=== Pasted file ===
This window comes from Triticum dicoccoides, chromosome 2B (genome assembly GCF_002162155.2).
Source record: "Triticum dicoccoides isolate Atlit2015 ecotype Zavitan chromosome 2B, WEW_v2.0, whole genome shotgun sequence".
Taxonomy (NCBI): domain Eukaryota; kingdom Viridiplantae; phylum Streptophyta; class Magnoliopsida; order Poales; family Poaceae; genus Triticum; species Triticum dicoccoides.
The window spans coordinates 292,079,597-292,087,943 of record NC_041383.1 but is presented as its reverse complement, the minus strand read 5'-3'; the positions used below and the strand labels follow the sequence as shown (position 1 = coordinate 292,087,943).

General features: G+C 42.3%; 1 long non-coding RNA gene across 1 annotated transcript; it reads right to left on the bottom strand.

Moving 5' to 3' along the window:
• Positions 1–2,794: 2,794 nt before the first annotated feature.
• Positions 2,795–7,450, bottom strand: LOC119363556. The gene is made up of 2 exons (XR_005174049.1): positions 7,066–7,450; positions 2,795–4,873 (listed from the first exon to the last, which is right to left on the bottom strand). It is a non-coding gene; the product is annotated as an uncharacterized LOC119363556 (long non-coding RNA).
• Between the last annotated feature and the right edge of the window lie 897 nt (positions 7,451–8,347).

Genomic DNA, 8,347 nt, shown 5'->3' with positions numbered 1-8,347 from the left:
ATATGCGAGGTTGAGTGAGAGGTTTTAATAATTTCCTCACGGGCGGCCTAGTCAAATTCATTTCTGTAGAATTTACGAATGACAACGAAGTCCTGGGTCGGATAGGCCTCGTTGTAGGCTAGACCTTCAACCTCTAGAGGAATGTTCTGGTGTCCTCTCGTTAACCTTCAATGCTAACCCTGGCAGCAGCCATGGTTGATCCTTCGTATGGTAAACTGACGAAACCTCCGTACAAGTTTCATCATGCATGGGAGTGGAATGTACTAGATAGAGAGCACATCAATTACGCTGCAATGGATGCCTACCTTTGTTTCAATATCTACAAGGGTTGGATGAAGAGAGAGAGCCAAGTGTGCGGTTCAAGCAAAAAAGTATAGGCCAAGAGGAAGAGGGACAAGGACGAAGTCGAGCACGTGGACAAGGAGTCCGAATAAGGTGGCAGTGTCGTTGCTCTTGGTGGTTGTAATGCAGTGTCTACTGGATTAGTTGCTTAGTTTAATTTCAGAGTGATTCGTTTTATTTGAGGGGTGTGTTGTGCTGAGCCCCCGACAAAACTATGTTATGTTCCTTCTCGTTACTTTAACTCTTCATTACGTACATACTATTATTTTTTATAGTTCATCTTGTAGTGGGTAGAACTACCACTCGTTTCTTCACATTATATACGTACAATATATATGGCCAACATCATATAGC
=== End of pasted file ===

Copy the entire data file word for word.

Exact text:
This window comes from Triticum dicoccoides, chromosome 2B (genome assembly GCF_002162155.2).
Source record: "Triticum dicoccoides isolate Atlit2015 ecotype Zavitan chromosome 2B, WEW_v2.0, whole genome shotgun sequence".
Taxonomy (NCBI): domain Eukaryota; kingdom Viridiplantae; phylum Streptophyta; class Magnoliopsida; order Poales; family Poaceae; genus Triticum; species Triticum dicoccoides.
The window spans coordinates 292,079,597-292,087,943 of record NC_041383.1 but is presented as its reverse complement, the minus strand read 5'-3'; the positions used below and the strand labels follow the sequence as shown (position 1 = coordinate 292,087,943).

General features: G+C 42.3%; 1 long non-coding RNA gene across 1 annotated transcript; it reads right to left on the bottom strand.

Moving 5' to 3' along the window:
• Positions 1–2,794: 2,794 nt before the first annotated feature.
• Positions 2,795–7,450, bottom strand: LOC119363556. The gene is made up of 2 exons (XR_005174049.1): positions 7,066–7,450; positions 2,795–4,873 (listed from the first exon to the last, which is right to left on the bottom strand). It is a non-coding gene; the product is annotated as an uncharacterized LOC119363556 (long non-coding RNA).
• Between the last annotated feature and the right edge of the window lie 897 nt (positions 7,451–8,347).

Genomic DNA, 8,347 nt, shown 5'->3' with positions numbered 1-8,347 from the left:
ATATGCGAGGTTGAGTGAGAGGTTTTAATAATTTCCTCACGGGCGGCCTAGTCAAATTCATTTCTGTAGAATTTACGAATGACAACGAAGTCCTGGGTCGGATAGGCCTCGTTGTAGGCTAGACCTTCAACCTCTAGAGGAATGTTCTGGTGTCCTCTCGTTAACCTTCAATGCTAACCCTGGCAGCAGCCATGGTTGATCCTTCGTATGGTAAACTGACGAAACCTCCGTACAAGTTTCATCATGCATGGGAGTGGAATGTACTAGATAGAGAGCACATCAATTACGCTGCAATGGATGCCTACCTTTGTTTCAATATCTACAAGGGTTGGATGAAGAGAGAGAGCCAAGTGTGCGGTTCAAGCAAAAAAGTATAGGCCAAGAGGAAGAGGGACAAGGACGAAGTCGAGCACGTGGACAAGGAGTCCGAATAAGGTGGCAGTGTCGTTGCTCTTGGTGGTTGTAATGCAGTGTCTACTGGATTAGTTGCTTAGTTTAATTTCAGAGTGATTCGTTTTATTTGAGGGGTGTGTTGTGCTGAGCCCCCGACAAAACTATGTTATGTTCCTTCTCGTTACTTTAACTCTTCATTACGTACATACTATTATTTTTTATAGTTCATCTTGTAGTGGGTAGAACTACCACTCGTTTCTTCACATTATATACGTACAATATATATGGCCAACATCATATAGC